Mid-Range: Yamaha GB1K Grand Piano - €11,990
The elegant and carefully crafted Yamaha baby grand fits into smaller rooms and does not break the bank. The GB1K is Yamaha's smallest 'baby' grand piano at 5'. It is also the best-selling piano in the USA.
Once you move on from these two acoustic pianos you can spend anything from €20,000 to a couple of million.
Once you’ve found the right piano, you need to consider the additional costs and work out a budget for:
- If you do buy an acoustic piano, you'll probably need to hire piano movers to get it from the piano store.
A piano teacher for piano lessons.
- A piano tuner. You'll probably need a visit from one of these twice a year - and piano tuning by professional tuners isn't exactly cheap.
Books and sheet music to study.
Downloading piano music for a particular piece.
- If you're going for an acoustic, get it a cover - as you'll need to keep the dust away, as that can affect the sound.
Learn all about essential piano accessories every pianist must have...
Should I Buy a Used Piano?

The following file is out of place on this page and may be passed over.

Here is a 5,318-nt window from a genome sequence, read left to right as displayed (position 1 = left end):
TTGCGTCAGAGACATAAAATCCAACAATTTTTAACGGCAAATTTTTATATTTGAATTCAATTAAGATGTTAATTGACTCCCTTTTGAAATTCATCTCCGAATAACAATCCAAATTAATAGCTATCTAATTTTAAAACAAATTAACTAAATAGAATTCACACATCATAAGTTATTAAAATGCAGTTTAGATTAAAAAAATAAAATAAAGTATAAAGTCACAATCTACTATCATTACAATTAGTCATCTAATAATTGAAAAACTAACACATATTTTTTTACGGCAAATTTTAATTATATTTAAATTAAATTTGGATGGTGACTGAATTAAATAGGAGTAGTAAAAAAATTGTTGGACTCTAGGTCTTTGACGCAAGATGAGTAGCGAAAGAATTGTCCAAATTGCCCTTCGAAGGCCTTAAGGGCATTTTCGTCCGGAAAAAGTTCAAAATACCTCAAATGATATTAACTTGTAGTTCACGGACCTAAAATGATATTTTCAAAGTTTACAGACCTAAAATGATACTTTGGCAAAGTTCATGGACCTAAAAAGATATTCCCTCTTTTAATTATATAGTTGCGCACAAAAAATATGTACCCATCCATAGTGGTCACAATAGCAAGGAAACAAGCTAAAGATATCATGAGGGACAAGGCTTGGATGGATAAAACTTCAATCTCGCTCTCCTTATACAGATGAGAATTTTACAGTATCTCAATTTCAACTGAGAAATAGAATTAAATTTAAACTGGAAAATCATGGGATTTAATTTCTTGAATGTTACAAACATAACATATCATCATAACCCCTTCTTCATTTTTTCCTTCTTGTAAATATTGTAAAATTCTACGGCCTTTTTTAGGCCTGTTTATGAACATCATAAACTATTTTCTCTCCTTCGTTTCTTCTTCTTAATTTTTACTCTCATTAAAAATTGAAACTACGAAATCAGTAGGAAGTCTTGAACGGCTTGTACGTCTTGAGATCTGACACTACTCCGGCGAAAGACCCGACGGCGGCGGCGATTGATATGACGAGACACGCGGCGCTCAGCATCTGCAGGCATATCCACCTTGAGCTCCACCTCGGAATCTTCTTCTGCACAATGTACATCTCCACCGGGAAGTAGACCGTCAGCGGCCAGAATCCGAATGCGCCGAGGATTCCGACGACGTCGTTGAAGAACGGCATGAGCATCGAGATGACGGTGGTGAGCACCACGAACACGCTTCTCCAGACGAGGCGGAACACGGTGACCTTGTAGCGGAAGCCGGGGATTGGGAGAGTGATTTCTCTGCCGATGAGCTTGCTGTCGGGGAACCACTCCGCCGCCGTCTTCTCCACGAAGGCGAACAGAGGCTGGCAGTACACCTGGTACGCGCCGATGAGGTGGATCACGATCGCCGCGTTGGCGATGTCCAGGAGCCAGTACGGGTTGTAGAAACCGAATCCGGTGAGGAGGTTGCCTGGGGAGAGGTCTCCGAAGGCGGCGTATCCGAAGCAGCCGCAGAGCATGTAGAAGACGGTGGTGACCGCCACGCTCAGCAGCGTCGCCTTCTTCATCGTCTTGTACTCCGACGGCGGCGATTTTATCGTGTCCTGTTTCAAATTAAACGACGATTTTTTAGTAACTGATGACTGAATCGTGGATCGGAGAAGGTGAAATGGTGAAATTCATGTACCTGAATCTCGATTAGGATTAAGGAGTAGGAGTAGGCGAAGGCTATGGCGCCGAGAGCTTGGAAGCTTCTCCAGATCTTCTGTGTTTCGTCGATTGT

If you're set on buying an acoustic piano, you might want to check out second-hand pianos. You'll find some pretty good deals.
Make sure that you are careful when you are buying second-hand instruments. Ensure you closely examine every inch of the piano. If you're short on space, you should probably be looking at vertical pianos rather than grands.
Check second-hand websites (like craigslist) and the classifieds for “Piano for Sale” ads. Just make sure you see the piano you're buying first, the pianos on these websites could be in any condition. Pay particular attention to the soundboard, the keys, and the pedals.
Many piano merchants will sell second-hand instruments too. This might be your best place to look, as they will be quality assured and inspected already for damage. Buying a piano used from a bloke off the internet might not be a great idea if you don't really know much about the instruments.